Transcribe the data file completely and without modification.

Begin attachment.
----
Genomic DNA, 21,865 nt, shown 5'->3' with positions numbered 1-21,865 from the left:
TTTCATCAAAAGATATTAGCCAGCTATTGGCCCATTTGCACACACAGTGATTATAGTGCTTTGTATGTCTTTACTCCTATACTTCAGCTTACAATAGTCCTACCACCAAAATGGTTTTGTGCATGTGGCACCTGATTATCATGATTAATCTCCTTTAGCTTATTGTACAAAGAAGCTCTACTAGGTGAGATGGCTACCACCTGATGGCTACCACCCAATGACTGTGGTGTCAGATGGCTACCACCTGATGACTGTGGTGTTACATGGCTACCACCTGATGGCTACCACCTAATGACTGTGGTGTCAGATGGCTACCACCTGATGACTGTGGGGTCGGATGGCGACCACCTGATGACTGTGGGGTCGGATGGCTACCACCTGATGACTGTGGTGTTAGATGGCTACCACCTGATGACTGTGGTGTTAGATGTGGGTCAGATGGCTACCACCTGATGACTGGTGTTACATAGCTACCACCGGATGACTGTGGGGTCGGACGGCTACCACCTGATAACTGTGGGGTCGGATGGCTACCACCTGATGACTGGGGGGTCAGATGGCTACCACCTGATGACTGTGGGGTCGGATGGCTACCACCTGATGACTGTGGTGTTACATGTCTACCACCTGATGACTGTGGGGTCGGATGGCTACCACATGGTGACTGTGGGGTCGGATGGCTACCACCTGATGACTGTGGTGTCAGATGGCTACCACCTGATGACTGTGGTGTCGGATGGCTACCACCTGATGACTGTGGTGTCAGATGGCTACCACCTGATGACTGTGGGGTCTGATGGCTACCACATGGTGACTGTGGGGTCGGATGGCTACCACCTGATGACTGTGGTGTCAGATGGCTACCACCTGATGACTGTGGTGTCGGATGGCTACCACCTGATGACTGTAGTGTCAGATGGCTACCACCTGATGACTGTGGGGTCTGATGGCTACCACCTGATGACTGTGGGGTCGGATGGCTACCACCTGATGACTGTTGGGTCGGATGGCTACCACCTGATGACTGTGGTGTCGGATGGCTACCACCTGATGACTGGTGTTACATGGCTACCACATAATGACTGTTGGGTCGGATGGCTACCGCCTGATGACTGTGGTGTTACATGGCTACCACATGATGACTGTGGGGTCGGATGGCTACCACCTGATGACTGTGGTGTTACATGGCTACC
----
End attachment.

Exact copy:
Genomic DNA, 21,865 nt, shown 5'->3' with positions numbered 1-21,865 from the left:
TTTCATCAAAAGATATTAGCCAGCTATTGGCCCATTTGCACACACAGTGATTATAGTGCTTTGTATGTCTTTACTCCTATACTTCAGCTTACAATAGTCCTACCACCAAAATGGTTTTGTGCATGTGGCACCTGATTATCATGATTAATCTCCTTTAGCTTATTGTACAAAGAAGCTCTACTAGGTGAGATGGCTACCACCTGATGGCTACCACCCAATGACTGTGGTGTCAGATGGCTACCACCTGATGACTGTGGTGTTACATGGCTACCACCTGATGGCTACCACCTAATGACTGTGGTGTCAGATGGCTACCACCTGATGACTGTGGGGTCGGATGGCGACCACCTGATGACTGTGGGGTCGGATGGCTACCACCTGATGACTGTGGTGTTAGATGGCTACCACCTGATGACTGTGGTGTTAGATGTGGGTCAGATGGCTACCACCTGATGACTGGTGTTACATAGCTACCACCGGATGACTGTGGGGTCGGACGGCTACCACCTGATAACTGTGGGGTCGGATGGCTACCACCTGATGACTGGGGGGTCAGATGGCTACCACCTGATGACTGTGGGGTCGGATGGCTACCACCTGATGACTGTGGTGTTACATGTCTACCACCTGATGACTGTGGGGTCGGATGGCTACCACATGGTGACTGTGGGGTCGGATGGCTACCACCTGATGACTGTGGTGTCAGATGGCTACCACCTGATGACTGTGGTGTCGGATGGCTACCACCTGATGACTGTGGTGTCAGATGGCTACCACCTGATGACTGTGGGGTCTGATGGCTACCACATGGTGACTGTGGGGTCGGATGGCTACCACCTGATGACTGTGGTGTCAGATGGCTACCACCTGATGACTGTGGTGTCGGATGGCTACCACCTGATGACTGTAGTGTCAGATGGCTACCACCTGATGACTGTGGGGTCTGATGGCTACCACCTGATGACTGTGGGGTCGGATGGCTACCACCTGATGACTGTTGGGTCGGATGGCTACCACCTGATGACTGTGGTGTCGGATGGCTACCACCTGATGACTGGTGTTACATGGCTACCACATAATGACTGTTGGGTCGGATGGCTACCGCCTGATGACTGTGGTGTTACATGGCTACCACATGATGACTGTGGGGTCGGATGGCTACCACCTGATGACTGTGGTGTTACATGGCTACC